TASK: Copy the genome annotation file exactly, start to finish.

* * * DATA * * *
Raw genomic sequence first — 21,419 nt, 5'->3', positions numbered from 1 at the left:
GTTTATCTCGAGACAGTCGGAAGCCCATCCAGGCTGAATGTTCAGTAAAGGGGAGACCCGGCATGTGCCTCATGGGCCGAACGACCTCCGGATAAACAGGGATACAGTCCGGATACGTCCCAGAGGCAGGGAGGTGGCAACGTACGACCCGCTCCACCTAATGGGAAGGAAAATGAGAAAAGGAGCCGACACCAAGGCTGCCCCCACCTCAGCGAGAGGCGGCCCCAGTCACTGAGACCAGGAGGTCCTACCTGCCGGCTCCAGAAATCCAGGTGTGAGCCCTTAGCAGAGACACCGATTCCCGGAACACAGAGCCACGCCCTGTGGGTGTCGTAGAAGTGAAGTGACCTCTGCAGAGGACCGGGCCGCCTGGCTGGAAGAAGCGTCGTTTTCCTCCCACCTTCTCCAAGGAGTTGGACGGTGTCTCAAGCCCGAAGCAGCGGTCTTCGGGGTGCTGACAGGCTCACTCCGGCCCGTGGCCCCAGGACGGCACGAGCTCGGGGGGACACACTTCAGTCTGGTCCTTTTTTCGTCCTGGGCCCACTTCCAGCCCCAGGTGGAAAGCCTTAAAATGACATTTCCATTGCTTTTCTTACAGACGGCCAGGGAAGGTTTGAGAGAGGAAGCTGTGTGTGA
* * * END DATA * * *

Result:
Raw genomic sequence first — 21,419 nt, 5'->3', positions numbered from 1 at the left:
GTTTATCTCGAGACAGTCGGAAGCCCATCCAGGCTGAATGTTCAGTAAAGGGGAGACCCGGCATGTGCCTCATGGGCCGAACGACCTCCGGATAAACAGGGATACAGTCCGGATACGTCCCAGAGGCAGGGAGGTGGCAACGTACGACCCGCTCCACCTAATGGGAAGGAAAATGAGAAAAGGAGCCGACACCAAGGCTGCCCCCACCTCAGCGAGAGGCGGCCCCAGTCACTGAGACCAGGAGGTCCTACCTGCCGGCTCCAGAAATCCAGGTGTGAGCCCTTAGCAGAGACACCGATTCCCGGAACACAGAGCCACGCCCTGTGGGTGTCGTAGAAGTGAAGTGACCTCTGCAGAGGACCGGGCCGCCTGGCTGGAAGAAGCGTCGTTTTCCTCCCACCTTCTCCAAGGAGTTGGACGGTGTCTCAAGCCCGAAGCAGCGGTCTTCGGGGTGCTGACAGGCTCACTCCGGCCCGTGGCCCCAGGACGGCACGAGCTCGGGGGGACACACTTCAGTCTGGTCCTTTTTTCGTCCTGGGCCCACTTCCAGCCCCAGGTGGAAAGCCTTAAAATGACATTTCCATTGCTTTTCTTACAGACGGCCAGGGAAGGTTTGAGAGAGGAAGCTGTGTGTGA